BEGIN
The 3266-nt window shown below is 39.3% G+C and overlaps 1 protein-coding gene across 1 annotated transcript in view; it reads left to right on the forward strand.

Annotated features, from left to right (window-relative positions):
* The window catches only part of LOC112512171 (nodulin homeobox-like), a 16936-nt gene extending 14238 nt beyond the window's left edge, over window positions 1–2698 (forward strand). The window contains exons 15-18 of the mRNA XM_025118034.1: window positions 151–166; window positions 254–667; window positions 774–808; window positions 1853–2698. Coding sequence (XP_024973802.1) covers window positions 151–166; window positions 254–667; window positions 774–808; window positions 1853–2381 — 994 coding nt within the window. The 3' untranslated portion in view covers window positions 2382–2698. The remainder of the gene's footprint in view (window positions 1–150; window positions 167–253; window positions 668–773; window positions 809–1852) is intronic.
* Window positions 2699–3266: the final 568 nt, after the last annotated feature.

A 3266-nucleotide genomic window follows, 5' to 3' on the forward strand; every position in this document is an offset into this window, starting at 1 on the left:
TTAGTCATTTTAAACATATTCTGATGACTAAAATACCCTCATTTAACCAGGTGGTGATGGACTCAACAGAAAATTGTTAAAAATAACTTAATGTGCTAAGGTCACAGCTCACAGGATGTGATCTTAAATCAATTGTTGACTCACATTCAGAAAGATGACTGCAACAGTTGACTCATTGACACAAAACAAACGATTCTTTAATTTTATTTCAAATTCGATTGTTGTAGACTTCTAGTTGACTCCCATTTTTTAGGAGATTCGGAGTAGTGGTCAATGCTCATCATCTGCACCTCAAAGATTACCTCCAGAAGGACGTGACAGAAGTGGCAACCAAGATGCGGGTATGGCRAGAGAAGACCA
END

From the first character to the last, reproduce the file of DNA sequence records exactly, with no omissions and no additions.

The 3266-nt window shown below is 39.3% G+C and overlaps 1 protein-coding gene across 1 annotated transcript in view; it reads left to right on the forward strand.

Annotated features, from left to right (window-relative positions):
* The window catches only part of LOC112512171 (nodulin homeobox-like), a 16936-nt gene extending 14238 nt beyond the window's left edge, over window positions 1–2698 (forward strand). The window contains exons 15-18 of the mRNA XM_025118034.1: window positions 151–166; window positions 254–667; window positions 774–808; window positions 1853–2698. Coding sequence (XP_024973802.1) covers window positions 151–166; window positions 254–667; window positions 774–808; window positions 1853–2381 — 994 coding nt within the window. The 3' untranslated portion in view covers window positions 2382–2698. The remainder of the gene's footprint in view (window positions 1–150; window positions 167–253; window positions 668–773; window positions 809–1852) is intronic.
* Window positions 2699–3266: the final 568 nt, after the last annotated feature.

A 3266-nucleotide genomic window follows, 5' to 3' on the forward strand; every position in this document is an offset into this window, starting at 1 on the left:
TTAGTCATTTTAAACATATTCTGATGACTAAAATACCCTCATTTAACCAGGTGGTGATGGACTCAACAGAAAATTGTTAAAAATAACTTAATGTGCTAAGGTCACAGCTCACAGGATGTGATCTTAAATCAATTGTTGACTCACATTCAGAAAGATGACTGCAACAGTTGACTCATTGACACAAAACAAACGATTCTTTAATTTTATTTCAAATTCGATTGTTGTAGACTTCTAGTTGACTCCCATTTTTTAGGAGATTCGGAGTAGTGGTCAATGCTCATCATCTGCACCTCAAAGATTACCTCCAGAAGGACGTGACAGAAGTGGCAACCAAGATGCGGGTATGGCRAGAGAAGACCA